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Stripping Australia to the Bare Heightmap

Landscape maps of large stretches of Earth - or any other planet - that can be used by world builders to create terrain for their worlds can never be too plentiful. Well, oft-times they are not plentiful at all, due to the difficulty of acquiring heightmaps, at least on Earth. Things such as buildings and plant life just get in the way.

The image here on the left, was produced from a satellite scan. On the right, the image has been stripped of all vegetation, via CSIRO's process.

Scientists from the Australian Commonwealth Scientific and Research Organisation, or CSIRO as it is more often known, have simplified the matter greatly, in a late 2009 study. Researchers from CSIRO's Water for a Healthy Country Flagship have removed approximately 90 per cent of the continent's vegetation from satellite images to produce the most detailed available Digital Elevation Model (DEM) of its topography.

This elevation map is detailed down to one point every 30 metres. Not very detailed at all, if you were looking to replicate landscape features, but more than adequate for rendering a world. This is good as the 30 metre DEM ius not being released to the public. Instead a downsized version, with one height point every 90 metres is being made available. Not enough to replicate terrain accurately, this resolution is still enough to create microcosm versions of many of the natural features.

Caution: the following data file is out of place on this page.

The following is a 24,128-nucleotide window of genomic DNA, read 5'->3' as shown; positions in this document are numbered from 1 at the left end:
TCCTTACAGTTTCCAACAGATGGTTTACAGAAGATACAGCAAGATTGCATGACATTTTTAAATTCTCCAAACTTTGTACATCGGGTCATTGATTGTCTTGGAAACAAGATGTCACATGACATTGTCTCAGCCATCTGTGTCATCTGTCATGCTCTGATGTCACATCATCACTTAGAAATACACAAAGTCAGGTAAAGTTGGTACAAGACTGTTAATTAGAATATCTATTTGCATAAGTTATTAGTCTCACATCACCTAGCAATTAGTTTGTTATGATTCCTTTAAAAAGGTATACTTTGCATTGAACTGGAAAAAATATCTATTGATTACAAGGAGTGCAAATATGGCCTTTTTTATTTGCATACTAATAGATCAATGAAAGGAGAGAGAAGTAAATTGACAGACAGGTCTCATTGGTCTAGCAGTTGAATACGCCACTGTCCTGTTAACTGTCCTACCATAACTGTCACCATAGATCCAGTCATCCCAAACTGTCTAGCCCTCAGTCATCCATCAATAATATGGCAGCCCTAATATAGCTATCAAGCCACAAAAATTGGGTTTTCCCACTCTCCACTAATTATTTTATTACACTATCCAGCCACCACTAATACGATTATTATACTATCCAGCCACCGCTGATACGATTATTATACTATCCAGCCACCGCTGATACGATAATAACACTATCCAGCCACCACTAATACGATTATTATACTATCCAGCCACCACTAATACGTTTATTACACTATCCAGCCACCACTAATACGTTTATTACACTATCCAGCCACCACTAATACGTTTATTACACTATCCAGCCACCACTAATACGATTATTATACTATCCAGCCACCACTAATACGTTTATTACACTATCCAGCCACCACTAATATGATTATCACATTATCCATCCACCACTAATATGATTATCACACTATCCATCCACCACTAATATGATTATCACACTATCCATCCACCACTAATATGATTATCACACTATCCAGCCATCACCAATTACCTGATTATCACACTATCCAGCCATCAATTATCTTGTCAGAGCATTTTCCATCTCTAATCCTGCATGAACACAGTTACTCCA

The 30 metre DEM will provide a body of information related to water resources and is a key activity within the water information research and development alliance between the Flagship and the Bureau of Meteorology's 'Improving Water Information Program'.

This dataset is licensed and managed by project collaborator, Geoscience Australia, and will be available from mid-November to all tiers of Australian government. There are no plans to make it available to the public, or private companies.


The naked truth about our landscape


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